Ros Walford goes leaping over granite rocks to give you the lowdown on Sweden’s only coastal trail-running race.
Trail-running in the stunning Swedish countryside
What is this strangely named Icebug Xperience?
It has nothing to do with ice – nor bugs, fortunately. It’s actually a three-day 74-km coastal trailrunning and hiking event organised by a Swedish company called Icebug. The event is part race, part culinary experience, as the ticket includes delicious, healthy meals created using locally sourced ingredients.
Where is it?
Photo by Jonas Ingman
Why should I give it a go?
Whatever your ability, a multi-day race is a massive personal challenge. Not only will you gain a great sense of achievement, but you’ll get into a satisfying rhythm as you complete each day and feel part of a community of like-minded people. Unlike running in the gym or on roads, running along a trail is endlessly stimulating, as the environment continually changes. As you dash along Icebug’s route beside the North Sea, you’ll start to feel alive and wonder why you don’t do this more often.
What should I expect?
Think muddy paths, slippery expanses of moon-like granite rock, grand pine forests and quaint rocky bays lined with colourful fishing boat huts. It’s an invigorating place, with brooding skies, brilliant Swedish light and a fresh sea breeze that reddens the cheeks. It’s the kind of race where competitors have to catch a ferry halfway through, or wait for a bridge to open so that a fishing boat can pass.
Participants cover between twenty and thirty kilometres each day, following pink ribbons to mark the route. There are marshals stations along the way offering high-energy snacks, water and encouraging words.
Photo by Ros Walford
If you’re a hiker, you set off early and cover a fair bit of ground before the elite trail-runners come pounding through – despite awkward boulders and squelchy marshland.
The best athletes finish each stage in around two hours, while everyone else can take up to seven hours. Although the distances are achievable, expect to have pretty tired legs by the end of each day.
Where should I stay?
Ramsvik Cottage Village is a holiday camp that’s taken over by Icebuggers during the event. This is where the race starts each day, in dinky wooden cabins looking out to sea. It’s a lovely spot with a sauna right beside the beach so, in true Swedish style, you can leap from the sweltering cabin straight into the icy lake.
If you prefer something a bit more luxurious, there’s the swanky Vann Spa Hotel nearby.
Do I need to be super-fit to take part?
No, but it helps to have a decent level of fitness. Doing some training before the event will make it more enjoyable. You can either aim to finish the race with your best time (in which case you’ll want to be at your peak fitness) or simply enjoy taking part: stroll along chatting to your new friends, taking in the scenery and snapping pictures of the impressive backdrop.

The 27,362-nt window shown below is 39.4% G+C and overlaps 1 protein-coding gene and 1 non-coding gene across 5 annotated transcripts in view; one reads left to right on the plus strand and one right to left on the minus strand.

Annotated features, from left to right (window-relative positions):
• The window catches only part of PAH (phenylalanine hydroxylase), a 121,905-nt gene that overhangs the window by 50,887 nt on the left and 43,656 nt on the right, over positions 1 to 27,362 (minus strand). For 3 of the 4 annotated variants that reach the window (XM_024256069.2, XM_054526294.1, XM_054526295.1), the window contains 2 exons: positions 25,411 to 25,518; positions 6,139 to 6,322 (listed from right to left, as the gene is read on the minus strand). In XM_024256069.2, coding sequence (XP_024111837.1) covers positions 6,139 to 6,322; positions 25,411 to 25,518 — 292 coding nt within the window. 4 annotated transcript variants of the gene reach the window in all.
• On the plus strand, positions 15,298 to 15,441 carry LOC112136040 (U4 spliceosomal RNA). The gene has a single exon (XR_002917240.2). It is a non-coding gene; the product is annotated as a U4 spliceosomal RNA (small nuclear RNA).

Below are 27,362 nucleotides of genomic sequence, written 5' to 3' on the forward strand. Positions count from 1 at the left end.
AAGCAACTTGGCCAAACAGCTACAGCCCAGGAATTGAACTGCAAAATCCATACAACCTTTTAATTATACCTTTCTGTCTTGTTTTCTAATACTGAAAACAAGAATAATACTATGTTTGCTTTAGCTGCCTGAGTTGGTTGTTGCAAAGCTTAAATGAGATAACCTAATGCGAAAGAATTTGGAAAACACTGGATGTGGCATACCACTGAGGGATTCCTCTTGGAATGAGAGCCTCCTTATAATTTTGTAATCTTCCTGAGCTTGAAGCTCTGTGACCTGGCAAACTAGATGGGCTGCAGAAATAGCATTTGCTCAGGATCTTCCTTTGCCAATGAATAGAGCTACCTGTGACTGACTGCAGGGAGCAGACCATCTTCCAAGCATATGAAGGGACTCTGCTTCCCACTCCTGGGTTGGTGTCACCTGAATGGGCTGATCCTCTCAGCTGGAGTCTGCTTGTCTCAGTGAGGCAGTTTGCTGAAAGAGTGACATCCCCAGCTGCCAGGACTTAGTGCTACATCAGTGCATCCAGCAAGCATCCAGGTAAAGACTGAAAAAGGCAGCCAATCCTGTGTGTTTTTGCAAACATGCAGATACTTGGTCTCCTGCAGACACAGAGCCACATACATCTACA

Photo courtesy of Icebug
What do I need to bring/wear?
Footwear is key. Runners will need to wear trainers that have a good grip, as the rocks and mud are slippery. Trail-running shoes are ideal, as they have strong soles with deep tread like a hiking boot and they’re lightweight. These are a good choice of footwear for hikers too, but a pair of hiking boots will suffice for slower-paced participants. For other gear requirements, see the Icebug website.
Who are Icebug participants?
Not just athletic Swedes; there are people from all over the world. Far from being intimidating, there’s a sense of camaraderie amongst participants of all abilities and a buzz of excitement about being part of such a big adventure.
What is the aprés-race experience?
Everyone gathers in the restaurant at Ramsvik Cottage Village for dinner. Competitors arrive, skin glowing and scrubbed clean of mud. People sit around beside the lake, beers in hand, discussing the day’s events and what lies ahead in the next stage. There’s an air of anticipation as they wait for the stragglers to arrive and, only then, the race results. But once everyone has settled, it’s time to tuck into a high-protein smorgasbord featuring local produce, such as sliced elk sausage and the freshest of seafood – pickled herring, smoked mackerel, oysters and mountains of prawns piled high on rye bread.
Photo courtesy of Icebug
I'm going all the way to Sweden. What else can I do while I'm there?
Bohuslän is great for outdoor types. Try sea kayaking near Grebbestad, with the excellent Skärgårdsidyllen Kayaking & Ocean Adventures, where you can potter around around a calm bay that’s sheltered by a cluster of rocky islets, with only seals for company. Afterwards, go on a lobster safari or shuck your own oysters at Evert’s Boathouse.
Further north near Strömstad, close to the border with Norway, are the idyllic Koster Islands. Thanks to a unique deep-water trench that attracts rich marine life, Kosterhavet has been declared Sweden’s first marine national park. You can freewheel around South Koster on a guided bike tour, visiting quiet bays where lobster pots are stacked outside red boathouses. Finish the tour at Koster Gardens, a sustainable garden with a superb restaurant that uses homegrown produce.
Featured image by Jonas Ingman. For more information about the Icebug experience, watch this video. Sign up for details about the 2016 Icebug event here. For more information about what to do in Bohuslän, see here. Explore more of Sweden with the Rough Guide to Sweden. Compare flights, find tours, book hostels and hotels for your trip, and don’t forget to purchase travel insurance before you go.
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